The Menu: Mock the rich


Carla Rosario, News Writer

When I first saw the Menu on my recommendations on HBO, I thought it was a reality or some sort of mockery to minimalist expensive restaurants, but it is not a mockery for the restaurants or the chefs, it is for the rich clientele that pays for it.

The Menu directed by Mark Mylod’s is a satire focused on the American consumerism and how the rich consider themselves knowledgeable experts on the art of cooking. 

The movie is set in a restaurant in the middle of an exclusive island where Chef Julian Slowik (Ralph Fiennes) creates “culinary experiences” for the rich guests that can afford US$1,250 per person for a five-course meal. Chef Slowik selected a varied group of people to go with him in what later is revealed as the last night of the restaurant. Slowik has invited a culinary connoisseur and his date, a food critic and her editor, a wealthy older couple who are regulars at the restaurant, three tech coworkers and a movie actor with his assistant. 

The movie starts almost boring, a group of rich people waiting to go on an expensive culinary experience, some are excited, others look like it’s everyday shenanigans, but the more the movie progresses the movie turns into a dark and grotesque atmosphere into a psychological level. There are secrets about the customers and the staff revealed and it evolves to a sinister ending charged with mixed emotions.

One of the aspects that makes The Menu so intricate and special is how you can see a bitter chef but not because he hasn’t achieved what he wants, but because he has lost his art in becoming famous. Chef Slowik has been so worried about what his costumers will think of his food and loses himself in that fantasy world that is governed by people that doesn’t understand his art but feel entitled to it because those customers are what “keeps his art alive”.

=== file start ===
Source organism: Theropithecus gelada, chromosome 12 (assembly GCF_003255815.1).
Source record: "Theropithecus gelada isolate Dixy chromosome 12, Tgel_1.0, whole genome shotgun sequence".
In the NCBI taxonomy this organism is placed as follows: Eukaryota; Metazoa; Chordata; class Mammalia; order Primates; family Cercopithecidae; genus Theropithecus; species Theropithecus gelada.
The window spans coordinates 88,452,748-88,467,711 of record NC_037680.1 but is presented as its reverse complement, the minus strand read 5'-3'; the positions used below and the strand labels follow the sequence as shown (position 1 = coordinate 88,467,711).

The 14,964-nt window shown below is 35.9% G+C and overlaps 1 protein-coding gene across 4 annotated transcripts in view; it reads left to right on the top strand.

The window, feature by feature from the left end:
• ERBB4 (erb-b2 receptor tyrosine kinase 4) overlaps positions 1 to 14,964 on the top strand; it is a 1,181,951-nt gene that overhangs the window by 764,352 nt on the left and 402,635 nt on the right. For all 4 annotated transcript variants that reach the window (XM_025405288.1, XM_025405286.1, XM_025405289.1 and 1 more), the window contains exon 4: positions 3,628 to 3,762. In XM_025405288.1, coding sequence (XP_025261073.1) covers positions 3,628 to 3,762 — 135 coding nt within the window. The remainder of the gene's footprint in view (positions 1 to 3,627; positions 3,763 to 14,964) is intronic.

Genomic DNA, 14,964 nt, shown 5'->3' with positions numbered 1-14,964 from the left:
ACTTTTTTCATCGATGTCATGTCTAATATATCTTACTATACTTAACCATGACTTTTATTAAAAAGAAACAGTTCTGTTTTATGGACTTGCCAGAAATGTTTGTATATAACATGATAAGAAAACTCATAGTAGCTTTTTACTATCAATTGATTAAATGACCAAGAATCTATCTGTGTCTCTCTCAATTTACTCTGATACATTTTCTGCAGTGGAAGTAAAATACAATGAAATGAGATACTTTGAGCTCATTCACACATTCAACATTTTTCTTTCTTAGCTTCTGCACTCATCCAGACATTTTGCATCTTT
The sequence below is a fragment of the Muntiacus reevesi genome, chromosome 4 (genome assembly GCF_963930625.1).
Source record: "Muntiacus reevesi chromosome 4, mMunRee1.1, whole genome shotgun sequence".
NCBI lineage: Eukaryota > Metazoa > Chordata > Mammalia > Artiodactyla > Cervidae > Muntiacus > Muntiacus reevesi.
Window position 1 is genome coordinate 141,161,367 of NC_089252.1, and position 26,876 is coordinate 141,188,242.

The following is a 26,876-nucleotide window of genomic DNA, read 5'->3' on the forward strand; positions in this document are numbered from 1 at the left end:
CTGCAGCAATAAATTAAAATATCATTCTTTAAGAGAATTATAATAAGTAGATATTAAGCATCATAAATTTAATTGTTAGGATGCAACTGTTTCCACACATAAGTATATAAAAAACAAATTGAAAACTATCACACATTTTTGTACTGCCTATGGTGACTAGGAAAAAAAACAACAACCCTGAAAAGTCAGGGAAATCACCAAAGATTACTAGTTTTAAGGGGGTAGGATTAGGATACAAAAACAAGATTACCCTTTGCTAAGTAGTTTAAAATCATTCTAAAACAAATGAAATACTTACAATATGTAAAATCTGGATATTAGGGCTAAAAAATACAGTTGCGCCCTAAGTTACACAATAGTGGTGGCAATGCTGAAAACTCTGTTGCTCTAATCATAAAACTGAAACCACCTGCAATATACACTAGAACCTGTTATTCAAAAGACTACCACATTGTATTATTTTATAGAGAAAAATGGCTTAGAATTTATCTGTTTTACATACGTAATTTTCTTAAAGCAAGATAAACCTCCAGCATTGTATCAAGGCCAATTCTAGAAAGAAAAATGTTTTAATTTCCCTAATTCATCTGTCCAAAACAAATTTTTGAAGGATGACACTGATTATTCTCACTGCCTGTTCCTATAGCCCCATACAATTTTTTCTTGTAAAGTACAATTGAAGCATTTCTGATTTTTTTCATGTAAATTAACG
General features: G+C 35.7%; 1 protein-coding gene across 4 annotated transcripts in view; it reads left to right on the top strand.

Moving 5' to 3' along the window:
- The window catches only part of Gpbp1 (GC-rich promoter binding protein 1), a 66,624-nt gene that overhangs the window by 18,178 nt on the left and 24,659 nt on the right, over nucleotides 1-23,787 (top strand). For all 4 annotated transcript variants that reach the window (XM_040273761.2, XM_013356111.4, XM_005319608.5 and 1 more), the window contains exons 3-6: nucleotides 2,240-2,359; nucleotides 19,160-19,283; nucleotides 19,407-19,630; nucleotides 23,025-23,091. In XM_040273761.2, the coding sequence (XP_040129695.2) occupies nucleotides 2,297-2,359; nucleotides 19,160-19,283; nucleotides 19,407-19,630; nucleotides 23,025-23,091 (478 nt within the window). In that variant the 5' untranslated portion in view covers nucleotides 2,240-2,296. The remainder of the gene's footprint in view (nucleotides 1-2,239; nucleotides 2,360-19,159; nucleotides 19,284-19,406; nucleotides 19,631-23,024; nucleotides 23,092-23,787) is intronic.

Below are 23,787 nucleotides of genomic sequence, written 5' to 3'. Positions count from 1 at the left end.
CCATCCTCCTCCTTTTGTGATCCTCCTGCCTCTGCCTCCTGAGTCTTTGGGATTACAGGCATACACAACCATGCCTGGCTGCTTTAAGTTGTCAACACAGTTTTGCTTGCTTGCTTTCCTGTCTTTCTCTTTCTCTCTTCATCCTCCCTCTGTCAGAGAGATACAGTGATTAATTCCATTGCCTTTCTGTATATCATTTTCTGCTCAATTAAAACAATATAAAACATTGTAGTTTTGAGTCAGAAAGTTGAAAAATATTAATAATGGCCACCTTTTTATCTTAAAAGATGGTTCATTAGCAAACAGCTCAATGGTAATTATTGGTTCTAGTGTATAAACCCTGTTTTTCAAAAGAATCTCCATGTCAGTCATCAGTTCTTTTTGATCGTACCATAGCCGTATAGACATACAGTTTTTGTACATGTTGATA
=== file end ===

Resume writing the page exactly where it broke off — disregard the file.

When I watched The Menu, I was with some friends, all of us being musicians, we felt somewhat identified with it, but we didn’t know exactly why. I couldn’t stop thinking about the movie for a couple of days and then it clicked that not only the service industry as Chef Slowik describes it is affected by those characters, but the whole art industry is also affected by this big cloud of consumerism. 

If we think about it, who are the people buying the works of art in galleries? Who are the people filling the chairs at a concert hall? The same people that were the customers in this movie. And we need it, we need people to buy our art, that is not a problem, but why are some of those customers entitled to criticize art when most of them don’t have the background to do so? or why do they feel superior?

As a musician and as part of the service industry to make a reference to Chef Slowik, I have felt first-hand the superiority form those members in the audience who think that what we do is not important but a luxury that only a percentage of the population can enjoy, they don’t see those creating the art as artists, they look at us as their employees. It is such an unmotivating and cruel thing to experience, and the chef even says, “I haven’t desired to cook for ages, and one does miss that feeling.” We start to think about what will make the public happy, and we forget that art wouldn’t be beautiful without the artist and an artist wouldn’t be an artist if they lose those emotions that are what we communicate through art.

The Menu should be on everyone’s list of movies, it is a work of art describing the pain in the service industry produced by the sense of superiority of that 1% of the population.